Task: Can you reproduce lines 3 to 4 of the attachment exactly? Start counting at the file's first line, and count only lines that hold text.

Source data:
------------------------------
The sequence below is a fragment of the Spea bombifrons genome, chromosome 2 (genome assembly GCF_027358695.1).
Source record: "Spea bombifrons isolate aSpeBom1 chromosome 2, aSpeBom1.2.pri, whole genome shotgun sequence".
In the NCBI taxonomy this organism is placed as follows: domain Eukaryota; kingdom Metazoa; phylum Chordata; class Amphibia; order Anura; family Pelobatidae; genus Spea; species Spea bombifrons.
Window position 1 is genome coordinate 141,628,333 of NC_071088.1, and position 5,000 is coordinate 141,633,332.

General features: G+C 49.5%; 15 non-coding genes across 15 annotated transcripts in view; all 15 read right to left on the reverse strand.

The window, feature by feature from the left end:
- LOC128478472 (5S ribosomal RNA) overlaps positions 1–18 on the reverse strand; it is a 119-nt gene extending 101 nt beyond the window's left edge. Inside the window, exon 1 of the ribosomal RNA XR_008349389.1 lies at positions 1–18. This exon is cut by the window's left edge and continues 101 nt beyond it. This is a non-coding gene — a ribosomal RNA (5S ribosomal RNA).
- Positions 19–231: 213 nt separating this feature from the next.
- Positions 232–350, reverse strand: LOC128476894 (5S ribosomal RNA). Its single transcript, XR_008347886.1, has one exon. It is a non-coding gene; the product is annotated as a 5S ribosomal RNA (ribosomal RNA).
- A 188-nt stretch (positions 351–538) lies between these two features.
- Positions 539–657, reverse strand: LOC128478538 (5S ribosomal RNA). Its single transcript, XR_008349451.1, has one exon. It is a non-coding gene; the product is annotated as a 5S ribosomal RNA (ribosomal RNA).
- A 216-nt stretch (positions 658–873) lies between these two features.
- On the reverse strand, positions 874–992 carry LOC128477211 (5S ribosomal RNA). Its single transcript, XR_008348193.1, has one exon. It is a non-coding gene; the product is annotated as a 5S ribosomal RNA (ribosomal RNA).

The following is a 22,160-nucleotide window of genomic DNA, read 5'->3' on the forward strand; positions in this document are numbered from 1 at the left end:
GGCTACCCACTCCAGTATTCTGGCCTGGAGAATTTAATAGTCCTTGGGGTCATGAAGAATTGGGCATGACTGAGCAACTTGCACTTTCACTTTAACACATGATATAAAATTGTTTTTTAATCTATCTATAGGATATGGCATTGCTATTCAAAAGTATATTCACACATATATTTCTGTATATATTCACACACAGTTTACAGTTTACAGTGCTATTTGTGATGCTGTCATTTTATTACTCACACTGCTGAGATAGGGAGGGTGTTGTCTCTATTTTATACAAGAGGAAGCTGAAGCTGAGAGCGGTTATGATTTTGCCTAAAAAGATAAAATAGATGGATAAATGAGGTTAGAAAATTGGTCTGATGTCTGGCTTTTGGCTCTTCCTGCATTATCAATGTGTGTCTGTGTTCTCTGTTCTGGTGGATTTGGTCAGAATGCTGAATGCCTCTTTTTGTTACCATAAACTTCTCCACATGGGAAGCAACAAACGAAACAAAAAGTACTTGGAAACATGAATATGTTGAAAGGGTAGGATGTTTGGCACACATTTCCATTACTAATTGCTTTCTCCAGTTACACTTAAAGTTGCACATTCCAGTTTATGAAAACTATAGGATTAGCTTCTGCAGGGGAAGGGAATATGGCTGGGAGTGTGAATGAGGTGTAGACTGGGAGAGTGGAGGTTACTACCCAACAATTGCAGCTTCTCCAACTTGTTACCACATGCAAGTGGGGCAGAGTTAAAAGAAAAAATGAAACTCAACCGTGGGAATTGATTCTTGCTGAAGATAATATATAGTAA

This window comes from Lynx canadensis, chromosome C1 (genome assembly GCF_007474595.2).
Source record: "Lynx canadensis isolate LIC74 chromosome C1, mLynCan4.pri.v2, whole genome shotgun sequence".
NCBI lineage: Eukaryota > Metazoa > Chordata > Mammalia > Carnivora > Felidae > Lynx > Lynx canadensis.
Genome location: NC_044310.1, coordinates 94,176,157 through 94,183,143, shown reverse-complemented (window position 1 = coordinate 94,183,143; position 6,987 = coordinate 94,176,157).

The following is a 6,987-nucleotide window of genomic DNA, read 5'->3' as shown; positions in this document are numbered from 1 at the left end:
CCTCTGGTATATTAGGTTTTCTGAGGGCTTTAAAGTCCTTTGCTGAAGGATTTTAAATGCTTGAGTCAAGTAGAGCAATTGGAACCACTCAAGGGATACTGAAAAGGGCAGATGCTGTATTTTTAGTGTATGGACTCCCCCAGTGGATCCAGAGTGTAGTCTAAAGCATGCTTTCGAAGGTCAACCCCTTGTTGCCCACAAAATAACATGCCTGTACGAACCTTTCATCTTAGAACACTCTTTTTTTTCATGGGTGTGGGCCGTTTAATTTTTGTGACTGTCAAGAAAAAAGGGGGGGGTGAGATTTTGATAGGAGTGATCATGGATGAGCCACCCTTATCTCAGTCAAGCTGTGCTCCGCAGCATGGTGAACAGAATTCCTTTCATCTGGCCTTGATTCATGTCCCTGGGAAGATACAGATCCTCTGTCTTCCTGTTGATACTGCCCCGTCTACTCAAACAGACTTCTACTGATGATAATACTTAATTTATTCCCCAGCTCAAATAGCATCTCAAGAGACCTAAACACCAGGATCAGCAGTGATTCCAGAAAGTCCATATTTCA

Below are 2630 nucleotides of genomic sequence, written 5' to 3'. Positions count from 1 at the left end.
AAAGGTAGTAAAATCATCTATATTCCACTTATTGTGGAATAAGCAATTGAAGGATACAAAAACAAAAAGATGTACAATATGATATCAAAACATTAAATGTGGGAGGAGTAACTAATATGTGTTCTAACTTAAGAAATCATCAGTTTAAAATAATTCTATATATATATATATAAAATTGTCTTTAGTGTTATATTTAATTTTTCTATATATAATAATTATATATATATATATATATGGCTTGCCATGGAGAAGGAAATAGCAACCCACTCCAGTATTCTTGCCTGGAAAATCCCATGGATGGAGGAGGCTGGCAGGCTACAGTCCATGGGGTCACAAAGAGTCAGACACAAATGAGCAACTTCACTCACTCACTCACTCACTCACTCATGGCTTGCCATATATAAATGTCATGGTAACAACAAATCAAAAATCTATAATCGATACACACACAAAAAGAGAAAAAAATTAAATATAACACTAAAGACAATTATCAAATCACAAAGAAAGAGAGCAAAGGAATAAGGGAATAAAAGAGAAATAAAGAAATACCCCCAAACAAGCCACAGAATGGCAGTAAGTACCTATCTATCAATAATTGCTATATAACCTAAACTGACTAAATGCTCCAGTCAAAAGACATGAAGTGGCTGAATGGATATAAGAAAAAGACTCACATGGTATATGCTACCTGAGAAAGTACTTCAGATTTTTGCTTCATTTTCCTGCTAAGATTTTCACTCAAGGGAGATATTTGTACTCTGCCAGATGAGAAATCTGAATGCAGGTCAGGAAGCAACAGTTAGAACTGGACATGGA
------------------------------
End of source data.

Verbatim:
In the NCBI taxonomy this organism is placed as follows: domain Eukaryota; kingdom Metazoa; phylum Chordata; class Amphibia; order Anura; family Pelobatidae; genus Spea; species Spea bombifrons.
Window position 1 is genome coordinate 141,628,333 of NC_071088.1, and position 5,000 is coordinate 141,633,332.